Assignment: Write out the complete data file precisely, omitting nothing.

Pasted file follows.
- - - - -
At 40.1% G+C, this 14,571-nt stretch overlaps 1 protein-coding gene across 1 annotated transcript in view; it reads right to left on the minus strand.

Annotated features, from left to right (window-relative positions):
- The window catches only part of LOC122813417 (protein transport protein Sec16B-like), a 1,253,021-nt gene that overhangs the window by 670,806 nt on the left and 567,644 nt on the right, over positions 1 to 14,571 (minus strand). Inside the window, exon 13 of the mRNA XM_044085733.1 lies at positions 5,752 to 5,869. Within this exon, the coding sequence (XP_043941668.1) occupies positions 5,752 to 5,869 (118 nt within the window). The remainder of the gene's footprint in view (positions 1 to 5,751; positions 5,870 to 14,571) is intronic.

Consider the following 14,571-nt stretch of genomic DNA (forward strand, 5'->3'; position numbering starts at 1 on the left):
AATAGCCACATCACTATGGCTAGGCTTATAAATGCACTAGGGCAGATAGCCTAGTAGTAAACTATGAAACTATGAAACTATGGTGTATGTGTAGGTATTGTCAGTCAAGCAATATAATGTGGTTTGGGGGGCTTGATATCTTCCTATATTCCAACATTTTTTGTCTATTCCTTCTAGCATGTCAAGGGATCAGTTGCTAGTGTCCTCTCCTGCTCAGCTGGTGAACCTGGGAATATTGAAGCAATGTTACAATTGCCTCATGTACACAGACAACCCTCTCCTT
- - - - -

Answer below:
At 40.1% G+C, this 14,571-nt stretch overlaps 1 protein-coding gene across 1 annotated transcript in view; it reads right to left on the minus strand.

Annotated features, from left to right (window-relative positions):
- The window catches only part of LOC122813417 (protein transport protein Sec16B-like), a 1,253,021-nt gene that overhangs the window by 670,806 nt on the left and 567,644 nt on the right, over positions 1 to 14,571 (minus strand). Inside the window, exon 13 of the mRNA XM_044085733.1 lies at positions 5,752 to 5,869. Within this exon, the coding sequence (XP_043941668.1) occupies positions 5,752 to 5,869 (118 nt within the window). The remainder of the gene's footprint in view (positions 1 to 5,751; positions 5,870 to 14,571) is intronic.

Consider the following 14,571-nt stretch of genomic DNA (forward strand, 5'->3'; position numbering starts at 1 on the left):
AATAGCCACATCACTATGGCTAGGCTTATAAATGCACTAGGGCAGATAGCCTAGTAGTAAACTATGAAACTATGAAACTATGGTGTATGTGTAGGTATTGTCAGTCAAGCAATATAATGTGGTTTGGGGGGCTTGATATCTTCCTATATTCCAACATTTTTTGTCTATTCCTTCTAGCATGTCAAGGGATCAGTTGCTAGTGTCCTCTCCTGCTCAGCTGGTGAACCTGGGAATATTGAAGCAATGTTACAATTGCCTCATGTACACAGACAACCCTCTCCTT